It’s very romantic to tell people you were in Venice or in some other place fabulous place. But in the end, those places are romantic because they are unfamiliar. But only unfamiliar to you. Not to the people who live there. The familiar is supposed to be dull, and the unfamiliar is supposed to be exotic and interesting. And Venice is exotic and interesting. How anyone could live a normal life there is beyond me. It’s such a fantasyland. An E ticket sort of place. And yet, it’s also the dullest place, precisely because real people don’t live there anymore, not really. It’s all tourists. So perhaps it’s unfamiliar to everyone. In writing the essay, I guess I wondered if walking around Venice was enough to hold an essay together, that and encounters with a few interesting people. The gondolier is a fabulous character, and I loved writing him. It was pure pleasure.

CCP: Do you consider yourself an eco-essayist, an environmental writer? What do those terms mean for you?

KC: I used to imagine myself as an environmental writer. I read and read and read the science and the great science writers like Bill McKibben and David Quammen. But you know, I came to realize that as a writer I’m in love with language, and with the essay form, and all its variability. I came to understand that I wanted to be writing the essay, as opposed to magazine features. I love science and environmental writing and research. I love the big ideas that come out of science, but working on the data to arrive at those ideas is, frankly, beyond me. So I read science and use science in my work, but I can’t really call myself an environmental writer. I’m certainly an environmentally conscious and aware person. I’m an environmentalist. But as a writer, I’m more a travel writer, an essay writer, perhaps more generally, a nonfiction writer. Still, I don’t think about these titles or labels really at all. I just write.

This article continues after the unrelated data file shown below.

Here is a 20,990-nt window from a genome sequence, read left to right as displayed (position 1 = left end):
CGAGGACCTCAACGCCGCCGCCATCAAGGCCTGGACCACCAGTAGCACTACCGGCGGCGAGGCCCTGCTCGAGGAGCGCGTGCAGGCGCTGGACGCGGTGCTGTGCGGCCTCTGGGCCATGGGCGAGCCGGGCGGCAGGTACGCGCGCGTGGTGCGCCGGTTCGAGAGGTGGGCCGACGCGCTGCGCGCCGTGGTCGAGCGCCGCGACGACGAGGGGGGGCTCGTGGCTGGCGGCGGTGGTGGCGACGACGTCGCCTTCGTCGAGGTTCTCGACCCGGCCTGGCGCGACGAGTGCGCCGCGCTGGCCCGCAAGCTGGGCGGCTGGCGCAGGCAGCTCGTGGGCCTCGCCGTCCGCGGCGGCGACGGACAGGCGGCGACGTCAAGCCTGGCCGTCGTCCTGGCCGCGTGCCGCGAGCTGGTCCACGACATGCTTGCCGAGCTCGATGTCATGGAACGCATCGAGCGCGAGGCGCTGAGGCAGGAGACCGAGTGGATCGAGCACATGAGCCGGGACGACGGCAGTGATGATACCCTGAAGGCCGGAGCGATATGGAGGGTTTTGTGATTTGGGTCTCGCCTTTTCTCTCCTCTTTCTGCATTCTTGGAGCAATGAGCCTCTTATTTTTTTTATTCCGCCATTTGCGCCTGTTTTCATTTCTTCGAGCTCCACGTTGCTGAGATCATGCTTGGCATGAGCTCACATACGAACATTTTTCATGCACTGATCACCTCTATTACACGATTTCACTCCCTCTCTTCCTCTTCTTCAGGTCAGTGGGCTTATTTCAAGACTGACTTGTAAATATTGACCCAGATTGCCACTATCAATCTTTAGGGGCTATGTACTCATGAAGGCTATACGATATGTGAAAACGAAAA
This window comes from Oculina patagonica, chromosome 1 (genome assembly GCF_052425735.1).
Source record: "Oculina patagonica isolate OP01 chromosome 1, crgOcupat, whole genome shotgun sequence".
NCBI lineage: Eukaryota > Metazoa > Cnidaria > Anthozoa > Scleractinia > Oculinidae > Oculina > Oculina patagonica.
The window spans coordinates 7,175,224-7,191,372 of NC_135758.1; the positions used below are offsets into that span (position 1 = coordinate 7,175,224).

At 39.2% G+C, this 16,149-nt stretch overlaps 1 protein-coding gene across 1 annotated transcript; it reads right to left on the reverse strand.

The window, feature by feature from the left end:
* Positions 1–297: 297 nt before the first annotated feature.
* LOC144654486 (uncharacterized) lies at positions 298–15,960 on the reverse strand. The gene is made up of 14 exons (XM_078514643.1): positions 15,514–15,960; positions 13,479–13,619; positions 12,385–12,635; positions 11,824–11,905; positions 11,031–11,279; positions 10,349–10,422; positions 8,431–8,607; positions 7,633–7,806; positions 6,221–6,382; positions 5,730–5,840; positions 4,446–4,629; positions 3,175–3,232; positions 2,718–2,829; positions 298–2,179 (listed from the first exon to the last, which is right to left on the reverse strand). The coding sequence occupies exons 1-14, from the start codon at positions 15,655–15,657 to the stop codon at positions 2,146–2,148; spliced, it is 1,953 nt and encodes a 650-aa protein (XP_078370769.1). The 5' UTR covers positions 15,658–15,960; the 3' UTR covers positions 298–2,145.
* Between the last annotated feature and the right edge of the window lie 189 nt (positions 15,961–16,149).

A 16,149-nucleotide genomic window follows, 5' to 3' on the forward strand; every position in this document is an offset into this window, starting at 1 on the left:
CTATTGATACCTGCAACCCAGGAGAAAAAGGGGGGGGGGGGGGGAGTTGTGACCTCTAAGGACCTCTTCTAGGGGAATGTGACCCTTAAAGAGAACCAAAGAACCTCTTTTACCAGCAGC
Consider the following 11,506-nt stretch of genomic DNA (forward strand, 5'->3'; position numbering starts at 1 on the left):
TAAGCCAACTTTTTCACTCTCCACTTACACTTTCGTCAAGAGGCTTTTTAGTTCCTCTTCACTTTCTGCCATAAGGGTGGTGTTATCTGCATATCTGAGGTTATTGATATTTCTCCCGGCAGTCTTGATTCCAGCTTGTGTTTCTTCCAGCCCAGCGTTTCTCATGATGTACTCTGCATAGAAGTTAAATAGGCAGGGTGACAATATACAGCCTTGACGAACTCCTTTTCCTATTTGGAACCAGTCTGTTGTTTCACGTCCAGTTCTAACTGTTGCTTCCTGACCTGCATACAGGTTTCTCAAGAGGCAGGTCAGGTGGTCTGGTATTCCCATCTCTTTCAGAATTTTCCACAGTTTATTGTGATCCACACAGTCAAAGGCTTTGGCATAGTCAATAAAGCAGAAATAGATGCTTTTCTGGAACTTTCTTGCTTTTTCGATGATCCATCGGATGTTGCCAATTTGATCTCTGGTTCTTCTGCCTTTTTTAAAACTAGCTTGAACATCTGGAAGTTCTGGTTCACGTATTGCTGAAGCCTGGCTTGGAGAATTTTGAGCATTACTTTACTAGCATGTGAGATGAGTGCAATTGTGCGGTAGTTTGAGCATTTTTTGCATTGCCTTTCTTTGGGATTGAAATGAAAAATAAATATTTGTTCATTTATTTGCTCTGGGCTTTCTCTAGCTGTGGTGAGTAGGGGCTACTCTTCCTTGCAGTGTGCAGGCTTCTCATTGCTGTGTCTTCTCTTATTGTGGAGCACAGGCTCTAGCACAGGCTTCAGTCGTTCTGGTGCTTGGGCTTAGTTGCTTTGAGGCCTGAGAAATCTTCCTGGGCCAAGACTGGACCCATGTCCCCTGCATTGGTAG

CCP: A line in “Buying a Rug” intrigued me: “If you travel innocently at first, even blindly, the traveling will change that, because it is only by trav